CORVALLIS, Ore. – A newly published study has found that the decline of sea otters along Alaska’s Aleutian Islands has forced a change in the diet of a terrestrial predator – the bald eagle. The study demonstrates the extraordinary complexity of marine ecosystems and how far-ranging the impacts can be when there is a population shift in a keystone species like the sea otter.
The research was published in the October issue of Ecology, the journal of the Ecological Society of America.
When abundant, sea otters prey on, among other things, sea urchins that attach themselves to the “holdfasts” of huge strands of kelp. The tiny urchins eat the tissue of the kelp, killing it, and when their population becomes too large, they can destroy entire kelp beds. These kelp beds are host to a variety of fish that historically have comprised a part of the bald eagles’ diet.
The loss of kelp forest with the decline of sea otters has forced the bald eagles to adapt and target new prey, primarily seabirds, according to Robert Anthony, an ecologist at Oregon State University and leader of the Oregon Cooperative Fish and Wildlife Research Unit – a partnership between OSU, U.S. Geological Survey and Oregon Department of Fish and Wildlife.
“Bald eagles have evolved to become opportunistic foragers,” Anthony said, “and they can survive on a wide, diverse diet. This kind of adaptive behavior may not work as well with other species, but bald eagles appear to have suffered no ill effects from the otter decline and, in fact, they have had more young, on average, when sea otter populations are at their lowest numbers.
“We think it may be because birds and mammals have a higher caloric content per unit weight than fish and the extra calories may have given a boost to their overall reproductive success,” he hypothesized.
Although bald eagles have a reputation of being scavengers, that characterization is only partially true, Anthony said. Adults don’t reach breeding age until five years old and the food they deliver to their young is almost always freshly killed – whether it is fish, mammals, birds or other sources of protein.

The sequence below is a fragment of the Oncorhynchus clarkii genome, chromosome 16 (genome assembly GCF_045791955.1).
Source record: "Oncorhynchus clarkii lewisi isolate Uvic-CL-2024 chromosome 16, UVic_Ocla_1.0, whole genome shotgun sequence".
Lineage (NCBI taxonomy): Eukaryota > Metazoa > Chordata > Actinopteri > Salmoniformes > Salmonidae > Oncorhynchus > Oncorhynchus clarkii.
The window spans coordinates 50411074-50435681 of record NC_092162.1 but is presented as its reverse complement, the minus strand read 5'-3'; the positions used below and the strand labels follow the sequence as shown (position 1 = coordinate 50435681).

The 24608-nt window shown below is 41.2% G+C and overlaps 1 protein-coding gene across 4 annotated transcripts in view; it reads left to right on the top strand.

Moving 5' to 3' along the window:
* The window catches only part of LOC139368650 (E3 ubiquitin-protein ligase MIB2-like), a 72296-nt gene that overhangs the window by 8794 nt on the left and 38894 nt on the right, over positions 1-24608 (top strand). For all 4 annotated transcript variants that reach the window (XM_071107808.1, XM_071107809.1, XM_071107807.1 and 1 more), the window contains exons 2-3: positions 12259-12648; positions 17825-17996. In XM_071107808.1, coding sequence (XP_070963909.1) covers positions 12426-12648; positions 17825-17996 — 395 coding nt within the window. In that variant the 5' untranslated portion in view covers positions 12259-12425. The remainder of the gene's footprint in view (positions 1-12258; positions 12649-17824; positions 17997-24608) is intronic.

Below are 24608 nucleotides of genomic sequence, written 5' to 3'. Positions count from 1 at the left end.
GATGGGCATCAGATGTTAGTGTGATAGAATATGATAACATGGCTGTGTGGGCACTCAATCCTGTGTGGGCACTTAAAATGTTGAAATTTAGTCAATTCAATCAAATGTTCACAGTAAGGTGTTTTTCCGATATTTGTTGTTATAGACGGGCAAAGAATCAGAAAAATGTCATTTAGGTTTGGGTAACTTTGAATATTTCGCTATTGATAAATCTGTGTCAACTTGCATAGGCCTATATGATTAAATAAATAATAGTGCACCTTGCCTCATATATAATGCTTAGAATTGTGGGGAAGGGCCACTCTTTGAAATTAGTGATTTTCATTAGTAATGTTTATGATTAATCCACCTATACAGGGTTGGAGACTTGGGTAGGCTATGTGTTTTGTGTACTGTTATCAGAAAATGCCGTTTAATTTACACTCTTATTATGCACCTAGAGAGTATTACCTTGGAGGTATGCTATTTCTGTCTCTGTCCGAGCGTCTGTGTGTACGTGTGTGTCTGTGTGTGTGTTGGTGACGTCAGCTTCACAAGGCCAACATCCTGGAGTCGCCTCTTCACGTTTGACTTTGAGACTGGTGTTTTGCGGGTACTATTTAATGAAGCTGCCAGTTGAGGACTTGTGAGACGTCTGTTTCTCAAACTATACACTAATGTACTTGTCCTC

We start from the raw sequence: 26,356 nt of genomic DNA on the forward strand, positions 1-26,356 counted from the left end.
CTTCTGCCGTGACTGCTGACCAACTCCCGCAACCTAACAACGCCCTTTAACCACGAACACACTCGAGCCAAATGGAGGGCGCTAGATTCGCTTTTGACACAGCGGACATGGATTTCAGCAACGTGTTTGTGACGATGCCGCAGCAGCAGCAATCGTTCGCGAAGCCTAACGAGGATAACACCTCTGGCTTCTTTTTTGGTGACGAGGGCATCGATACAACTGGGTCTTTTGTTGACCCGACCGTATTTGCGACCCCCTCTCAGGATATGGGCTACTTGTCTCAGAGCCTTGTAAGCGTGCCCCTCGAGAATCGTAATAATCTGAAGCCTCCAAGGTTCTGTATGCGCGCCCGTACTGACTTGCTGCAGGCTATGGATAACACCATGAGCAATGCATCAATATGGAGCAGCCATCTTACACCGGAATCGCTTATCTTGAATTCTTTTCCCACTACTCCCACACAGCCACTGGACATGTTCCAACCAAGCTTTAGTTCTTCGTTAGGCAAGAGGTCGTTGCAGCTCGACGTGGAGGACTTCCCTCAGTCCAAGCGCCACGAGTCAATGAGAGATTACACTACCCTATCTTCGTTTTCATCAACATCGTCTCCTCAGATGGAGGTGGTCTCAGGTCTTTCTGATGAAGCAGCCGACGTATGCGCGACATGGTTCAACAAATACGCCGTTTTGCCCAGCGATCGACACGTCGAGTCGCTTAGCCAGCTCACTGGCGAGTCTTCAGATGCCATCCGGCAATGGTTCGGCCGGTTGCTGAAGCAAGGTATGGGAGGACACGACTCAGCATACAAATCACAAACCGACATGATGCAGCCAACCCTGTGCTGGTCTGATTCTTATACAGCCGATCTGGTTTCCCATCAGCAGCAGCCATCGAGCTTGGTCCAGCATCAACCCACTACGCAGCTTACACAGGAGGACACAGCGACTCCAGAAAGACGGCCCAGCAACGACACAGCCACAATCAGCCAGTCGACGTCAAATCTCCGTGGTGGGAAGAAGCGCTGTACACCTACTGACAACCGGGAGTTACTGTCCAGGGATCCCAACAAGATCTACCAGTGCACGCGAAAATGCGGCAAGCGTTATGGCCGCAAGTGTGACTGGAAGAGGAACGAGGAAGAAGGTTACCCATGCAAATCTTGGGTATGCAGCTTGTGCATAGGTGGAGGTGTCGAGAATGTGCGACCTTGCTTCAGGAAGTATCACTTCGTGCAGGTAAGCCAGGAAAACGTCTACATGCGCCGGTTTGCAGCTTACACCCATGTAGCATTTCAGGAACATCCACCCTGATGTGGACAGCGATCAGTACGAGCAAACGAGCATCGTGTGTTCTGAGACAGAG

“During the five-year period before breeding age, they do scavenge some as they hone their hunting and foraging skills,” said Anthony, a professor in OSU’s Department of Fisheries and Wildlife. “And they have adapted those skills to prey on a variety of birds, mammals and fish. In the Aleutian study, they shifted their diets toward seabirds instead of fish and sea otter pups after the decline in sea otters.”
Co-author Jim Estes, of the U.S.G.S. and the University of California at Santa Cruz, theorizes that the decline of sea otters in Alaska may be tied to increased predation by killer whales. Bald eagles themselves preyed upon sea pups to supplement their fish diet and can fly off with a pup that weighs as much as 4-5 pounds.
“I once examined a bald eagle nest in the Aleutians that had eight skins from sea otter pups in it,” Anthony said. “That’s a lot of pups for one pair of eagles.”
Sea otter pups are most vulnerable when they are very young and the adults dive down to forage on clams and sea urchins and leave their offspring floating on the surface.
Bald eagles nest in rocky cliffs in the treeless Aleutian archipelago, and defend small parcels of territory consisting of a mile or two of shoreline. They typically fly over the near-shore and can scoop up fish with their talons, dipping down no more than a couple of feet into the water. Unlike osprey, they don’t dive into the water.
When fish are not abundant, they switch to other prey – in this case, seabirds. Anthony said seabirds are plentiful in the region and there is no evidence that the eagles’ new diet has had an adverse effect on their population. However, he cautioned, the ecological relationships can extend far and wide.
“That is the lesson this study provides,” he said. “The link between sea otters and bald eagles transcends five trophic levels, pointing out how complex and far-reaching the effects of sea otters can be on near-shore marine communities.”